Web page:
"My Grandfather's clock was too tall for its shelf, so it stood 90 years on the floor..."

The words came tumbling out, the entire song, without missing a beat. How? How can the words and tune of a childhood ditty still be in there, woven into a tapestry of neurons, able to be instantly extracted and sung, without erasing -- like Googling the internet?

There may be as many as 100 billion nerve cells in the human brain, and each one is connected to thousands of others. Memories are stored as electrical and chemical changes at the synapses where cell communicates with cell. A lifetime of experiences scribbled into flesh, and when I visit my mom again in a few weeks time the song will likely be as fresh as ever.

This is the self: a vast web of synaptic connections, unconsciously assembled over a lifetime, utterly unique, almost miraculously complex, infinitely precious.

"Ninety years without slumbering, tick tock tick tock. His life seconds numbering, tick tock tick tock . . ."

Tuesday, April 26, 2005

The ring of truth

Philip Morrison is dead at age 89.

Morrison was far and away the best science communicator of the second half of the 20th century. I knew him best from his three decades as book reviewer for Scientific American. Each review was a beautifully crafted essay jam packed with useful information and brilliant ideas. Then there was his splendid TV series on science, The Ring of Truth. And books, including the wonderful Powers of Ten.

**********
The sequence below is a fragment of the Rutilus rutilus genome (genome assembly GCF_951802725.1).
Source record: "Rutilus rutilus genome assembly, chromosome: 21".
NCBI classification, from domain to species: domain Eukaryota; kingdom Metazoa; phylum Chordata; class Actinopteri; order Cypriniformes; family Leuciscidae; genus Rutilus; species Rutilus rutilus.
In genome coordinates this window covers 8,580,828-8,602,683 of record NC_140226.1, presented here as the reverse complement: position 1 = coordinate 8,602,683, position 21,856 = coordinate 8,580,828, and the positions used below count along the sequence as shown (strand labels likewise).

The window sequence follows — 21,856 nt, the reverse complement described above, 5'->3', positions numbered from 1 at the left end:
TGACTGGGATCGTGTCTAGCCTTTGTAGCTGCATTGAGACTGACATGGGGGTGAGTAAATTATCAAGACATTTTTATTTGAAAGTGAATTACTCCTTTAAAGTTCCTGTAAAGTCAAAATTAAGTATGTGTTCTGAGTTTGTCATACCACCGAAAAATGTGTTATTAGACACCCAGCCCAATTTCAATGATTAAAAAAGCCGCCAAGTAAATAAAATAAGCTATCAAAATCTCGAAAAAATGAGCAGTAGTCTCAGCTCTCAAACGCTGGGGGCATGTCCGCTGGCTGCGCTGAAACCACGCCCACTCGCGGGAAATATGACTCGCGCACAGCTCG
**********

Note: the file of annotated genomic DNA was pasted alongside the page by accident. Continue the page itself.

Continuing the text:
During the twenty years I wrote science essays for the Boston Globe, I had a number of appreciative letters from Morrison, and on one occasion he and his wife Phyllis invited my wife and me to dinner at their Cambridge home. I have never been in a home where the evidence of intelligence and creativity was more evident: books, toys, scientific gizmos, cultural artifacts -- a playpen for the curious adult mind.

Physically disabled by polio as a child, Morrison never let his handicap get in the way of a full-speed engagement with life. He taught us all that (in Faraday's words) "nothing is too wonderful to be true." He also taught us that everything wonderful need not be true. Thanks, Phil.